The Essence of LINQ
Now that you’ve seen several practical examples of LINQ’s syntax, it is time to view the technology from a more theoretical perspective. This chapter covers the seven foundations on which an understanding of LINQ can be built. LINQ is
These ideas may sound esoteric at first, but I believe you will find them quite easy to understand. LINQ has a fundamental simplicity and elegance. In this chapter and the next, we explore LINQ’s architecture, giving you a chance to understand how it was built and why it was built that way. This chapter explains goals that LINQ aims to achieve. The next chapter explains each of the pieces of the LINQ architecture and shows how they come together to achieve those goals.
LINQ stands for Language Integrated Query. One of the central, and most important, features of LINQ is its integration of a flexible query syntax into the C# language.
Developers have many tools that have been crafted to neatly solve difficult tasks. Yet there are still dark corners in the development landscape. Querying data is one area in which developers frequently encounter problems with no clear resolution. LINQ aims to remove that uncertainty and to show a clearly defined path that is well-lit and easy to follow.
In Visual Studio 2005, attempts to query data in a SQL database from a C# program revealed an impedance mismatch between code and data. SQL is native to neither .NET nor C#. As a result, SQL code embedded in a C# program is neither type-checked nor IntelliSense-aware. From the perspective of a C# developer, SQL is shrouded in darkness.
Here is an example of one of several different techniques developers used in the past when querying data:
SqlConnection sqlConnection = new SqlConnection(connectString); sqlConnection.Open(); System.Data.SqlClient.SqlCommand sqlCommand = new SqlCommand(); sqlCommand.Connection = sqlConnection; sqlCommand.CommandText = "Select * from Customer"; return sqlCommand.ExecuteReader(CommandBehavior.CloseConnection)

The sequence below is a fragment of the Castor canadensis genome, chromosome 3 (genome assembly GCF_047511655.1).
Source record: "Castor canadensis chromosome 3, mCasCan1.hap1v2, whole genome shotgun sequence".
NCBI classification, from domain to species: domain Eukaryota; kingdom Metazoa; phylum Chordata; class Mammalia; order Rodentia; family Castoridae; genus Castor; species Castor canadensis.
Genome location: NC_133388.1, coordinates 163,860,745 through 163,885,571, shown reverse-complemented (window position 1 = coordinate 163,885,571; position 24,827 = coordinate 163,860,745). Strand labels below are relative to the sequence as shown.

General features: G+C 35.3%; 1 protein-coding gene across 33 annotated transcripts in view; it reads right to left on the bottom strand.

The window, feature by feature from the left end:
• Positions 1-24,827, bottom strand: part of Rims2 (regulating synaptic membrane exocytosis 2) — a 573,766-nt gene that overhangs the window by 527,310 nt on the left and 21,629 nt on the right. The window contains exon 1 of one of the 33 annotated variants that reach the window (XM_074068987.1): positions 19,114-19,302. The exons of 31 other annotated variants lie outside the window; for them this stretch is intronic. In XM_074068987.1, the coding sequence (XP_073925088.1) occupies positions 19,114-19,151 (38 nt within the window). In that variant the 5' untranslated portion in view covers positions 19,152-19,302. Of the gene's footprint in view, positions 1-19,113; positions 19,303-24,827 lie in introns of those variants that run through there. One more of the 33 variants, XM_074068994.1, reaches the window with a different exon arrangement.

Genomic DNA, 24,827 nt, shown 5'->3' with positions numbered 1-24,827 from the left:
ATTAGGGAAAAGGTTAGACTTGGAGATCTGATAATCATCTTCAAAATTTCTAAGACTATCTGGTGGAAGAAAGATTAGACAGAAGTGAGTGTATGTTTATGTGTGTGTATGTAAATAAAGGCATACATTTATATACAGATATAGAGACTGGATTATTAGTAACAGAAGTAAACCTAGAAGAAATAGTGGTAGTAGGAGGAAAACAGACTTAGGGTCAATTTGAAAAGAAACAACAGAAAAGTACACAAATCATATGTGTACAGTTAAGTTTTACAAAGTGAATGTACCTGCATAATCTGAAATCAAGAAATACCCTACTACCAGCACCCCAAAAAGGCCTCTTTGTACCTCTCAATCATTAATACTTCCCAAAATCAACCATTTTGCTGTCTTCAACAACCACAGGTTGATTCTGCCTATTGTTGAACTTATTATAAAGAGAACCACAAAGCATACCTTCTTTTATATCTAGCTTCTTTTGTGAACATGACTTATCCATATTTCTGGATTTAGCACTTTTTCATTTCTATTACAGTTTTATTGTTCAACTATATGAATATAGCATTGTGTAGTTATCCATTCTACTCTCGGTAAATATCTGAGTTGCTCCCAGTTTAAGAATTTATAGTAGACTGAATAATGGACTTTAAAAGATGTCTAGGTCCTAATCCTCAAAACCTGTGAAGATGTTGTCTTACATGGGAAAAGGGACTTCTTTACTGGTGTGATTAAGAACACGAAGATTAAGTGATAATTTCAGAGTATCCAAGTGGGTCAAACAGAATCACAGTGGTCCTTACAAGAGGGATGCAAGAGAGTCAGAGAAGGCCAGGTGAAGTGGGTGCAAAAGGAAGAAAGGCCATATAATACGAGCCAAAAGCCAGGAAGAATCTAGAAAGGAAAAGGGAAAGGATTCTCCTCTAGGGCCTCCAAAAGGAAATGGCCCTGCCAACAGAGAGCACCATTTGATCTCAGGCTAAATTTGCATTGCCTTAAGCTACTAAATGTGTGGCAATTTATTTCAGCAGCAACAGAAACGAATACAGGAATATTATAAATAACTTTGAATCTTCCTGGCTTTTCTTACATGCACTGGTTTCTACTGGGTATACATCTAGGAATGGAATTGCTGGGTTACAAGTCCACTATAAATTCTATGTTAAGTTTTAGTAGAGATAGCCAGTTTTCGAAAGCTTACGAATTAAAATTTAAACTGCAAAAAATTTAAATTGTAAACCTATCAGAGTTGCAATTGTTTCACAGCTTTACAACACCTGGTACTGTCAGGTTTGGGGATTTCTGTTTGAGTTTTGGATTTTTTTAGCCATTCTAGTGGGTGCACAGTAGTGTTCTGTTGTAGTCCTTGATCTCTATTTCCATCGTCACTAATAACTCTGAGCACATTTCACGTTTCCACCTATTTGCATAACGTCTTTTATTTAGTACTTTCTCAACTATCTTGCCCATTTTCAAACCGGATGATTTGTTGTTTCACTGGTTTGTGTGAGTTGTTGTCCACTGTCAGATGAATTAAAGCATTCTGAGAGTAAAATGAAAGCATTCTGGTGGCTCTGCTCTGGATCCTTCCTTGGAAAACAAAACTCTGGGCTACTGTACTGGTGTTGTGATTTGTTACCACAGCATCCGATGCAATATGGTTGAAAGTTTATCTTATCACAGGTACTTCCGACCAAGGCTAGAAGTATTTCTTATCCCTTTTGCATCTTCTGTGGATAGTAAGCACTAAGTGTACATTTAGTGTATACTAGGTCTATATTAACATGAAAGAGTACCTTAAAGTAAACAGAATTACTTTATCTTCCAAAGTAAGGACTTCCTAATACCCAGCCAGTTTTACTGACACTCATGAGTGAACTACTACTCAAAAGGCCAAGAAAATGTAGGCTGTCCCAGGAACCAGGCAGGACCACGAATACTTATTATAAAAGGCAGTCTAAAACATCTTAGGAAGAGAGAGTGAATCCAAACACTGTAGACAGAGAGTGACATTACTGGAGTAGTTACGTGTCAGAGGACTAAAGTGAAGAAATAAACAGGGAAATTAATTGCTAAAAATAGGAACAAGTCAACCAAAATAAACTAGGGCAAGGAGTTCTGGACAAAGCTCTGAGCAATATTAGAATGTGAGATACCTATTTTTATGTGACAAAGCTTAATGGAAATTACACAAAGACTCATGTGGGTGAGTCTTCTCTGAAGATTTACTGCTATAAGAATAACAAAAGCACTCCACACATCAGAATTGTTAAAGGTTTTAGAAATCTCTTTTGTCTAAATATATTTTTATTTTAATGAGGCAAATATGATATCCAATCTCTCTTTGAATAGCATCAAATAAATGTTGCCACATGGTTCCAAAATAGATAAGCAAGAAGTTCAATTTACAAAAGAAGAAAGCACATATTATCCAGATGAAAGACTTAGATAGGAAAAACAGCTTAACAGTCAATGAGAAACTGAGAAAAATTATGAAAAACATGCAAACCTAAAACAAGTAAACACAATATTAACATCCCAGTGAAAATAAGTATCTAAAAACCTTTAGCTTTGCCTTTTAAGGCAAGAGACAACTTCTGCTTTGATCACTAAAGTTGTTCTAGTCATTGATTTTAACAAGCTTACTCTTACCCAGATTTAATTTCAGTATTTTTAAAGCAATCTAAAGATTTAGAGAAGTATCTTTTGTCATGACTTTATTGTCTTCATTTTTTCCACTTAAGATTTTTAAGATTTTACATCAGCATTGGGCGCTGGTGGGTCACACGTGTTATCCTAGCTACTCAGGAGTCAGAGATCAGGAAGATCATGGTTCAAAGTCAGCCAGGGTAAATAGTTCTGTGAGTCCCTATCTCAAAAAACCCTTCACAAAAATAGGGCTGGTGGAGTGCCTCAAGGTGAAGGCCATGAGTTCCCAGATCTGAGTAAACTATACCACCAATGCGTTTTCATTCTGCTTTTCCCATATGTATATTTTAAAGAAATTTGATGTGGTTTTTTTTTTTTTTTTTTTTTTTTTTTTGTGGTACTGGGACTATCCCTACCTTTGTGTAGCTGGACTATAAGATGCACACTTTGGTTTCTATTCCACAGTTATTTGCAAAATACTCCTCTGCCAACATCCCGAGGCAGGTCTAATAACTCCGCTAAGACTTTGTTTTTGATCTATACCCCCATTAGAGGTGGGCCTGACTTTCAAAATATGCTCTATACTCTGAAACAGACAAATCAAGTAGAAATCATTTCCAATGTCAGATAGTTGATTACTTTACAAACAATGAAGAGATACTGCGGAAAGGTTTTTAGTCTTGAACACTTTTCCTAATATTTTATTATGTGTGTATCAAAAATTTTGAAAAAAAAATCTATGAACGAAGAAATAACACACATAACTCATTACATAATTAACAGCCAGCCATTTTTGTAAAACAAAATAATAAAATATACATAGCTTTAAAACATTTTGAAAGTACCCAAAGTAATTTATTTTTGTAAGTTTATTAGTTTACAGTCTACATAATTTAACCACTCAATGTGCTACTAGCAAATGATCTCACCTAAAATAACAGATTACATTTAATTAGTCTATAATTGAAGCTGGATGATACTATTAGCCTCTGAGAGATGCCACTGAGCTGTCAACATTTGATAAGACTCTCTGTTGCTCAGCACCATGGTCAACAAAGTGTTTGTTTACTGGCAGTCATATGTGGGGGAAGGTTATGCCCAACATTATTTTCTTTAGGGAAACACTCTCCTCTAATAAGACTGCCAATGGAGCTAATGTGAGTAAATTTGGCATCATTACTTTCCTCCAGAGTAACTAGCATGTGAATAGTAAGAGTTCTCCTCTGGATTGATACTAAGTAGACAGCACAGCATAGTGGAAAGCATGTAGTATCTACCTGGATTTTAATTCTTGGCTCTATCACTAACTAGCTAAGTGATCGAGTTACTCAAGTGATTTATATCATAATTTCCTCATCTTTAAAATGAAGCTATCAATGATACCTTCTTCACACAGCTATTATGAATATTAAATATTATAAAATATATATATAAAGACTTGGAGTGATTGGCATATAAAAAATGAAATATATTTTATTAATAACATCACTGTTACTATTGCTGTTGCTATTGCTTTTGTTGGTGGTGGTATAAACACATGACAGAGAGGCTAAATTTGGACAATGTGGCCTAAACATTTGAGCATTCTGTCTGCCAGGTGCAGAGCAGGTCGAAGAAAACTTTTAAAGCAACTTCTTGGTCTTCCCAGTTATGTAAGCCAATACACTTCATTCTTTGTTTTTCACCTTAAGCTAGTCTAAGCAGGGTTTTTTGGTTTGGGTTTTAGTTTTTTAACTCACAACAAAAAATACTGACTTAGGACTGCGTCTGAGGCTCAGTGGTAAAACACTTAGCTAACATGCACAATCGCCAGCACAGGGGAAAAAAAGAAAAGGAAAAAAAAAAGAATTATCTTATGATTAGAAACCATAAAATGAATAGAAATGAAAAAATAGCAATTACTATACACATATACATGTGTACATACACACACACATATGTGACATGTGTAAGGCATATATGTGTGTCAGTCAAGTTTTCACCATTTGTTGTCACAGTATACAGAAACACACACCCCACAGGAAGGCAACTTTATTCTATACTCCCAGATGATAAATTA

Of these six lines of code, only the last two directly define a query. The rest of the lines involve setup code that allows developers to connect and call objects in the database. The query string shown in the next-to-last line is neither type-checked nor IntelliSense-aware.
After these six lines of code execute, the developers may have more work to do, because the data returned from the query is not readily addressable by an object-oriented programmer. You might have to write more lines of code to access this data, or convert it into a format that is easier to use.
The LINQ version of this same query is shorter, easier to read, color-coded, fully type-checked, and IntelliSense-aware. The result set is cleanly converted into a well-defined object-oriented format:
Northwind db = new Northwind(@"C:\Data\Northwnd.mdf"); var query = from c in db.Customers select c;
By fully integrating the syntax for querying data into .NET languages such as C# and VB, LINQ resolves a problem that has long plagued the development world. Queries become first-class citizens of our primary languages; they are both type-checked and supported by the powerful IntelliSense technology provided inside the Visual Studio IDE. LINQ brings the experience of writing queries into the well-lit world of the 21st century.
A few benefits accrue automatically as a result of integrating querying into the C# language:
- The syntax highlighting and IntelliSense support allow you to get more work done in less time. The Visual Studio editor automatically shows you the tables in your database, the correctly spelled names and types of your fields, and the operators you can use when querying data. This helps you save time and avoid careless mistakes.
- LINQ code is shorter and cleaner than traditional techniques for querying data and, therefore, is much easier to maintain.
- LINQ allows you to fully harness the power of your C# debugger while writing and maintaining queries. You can step through your queries and related code in your LINQ projects.
If language integration were the only feature that LINQ offered, that alone would have been a significant accomplishment. But we are only one-seventh of the way through our description of the foundations of LINQ. Many of the best and most important features are still to be covered.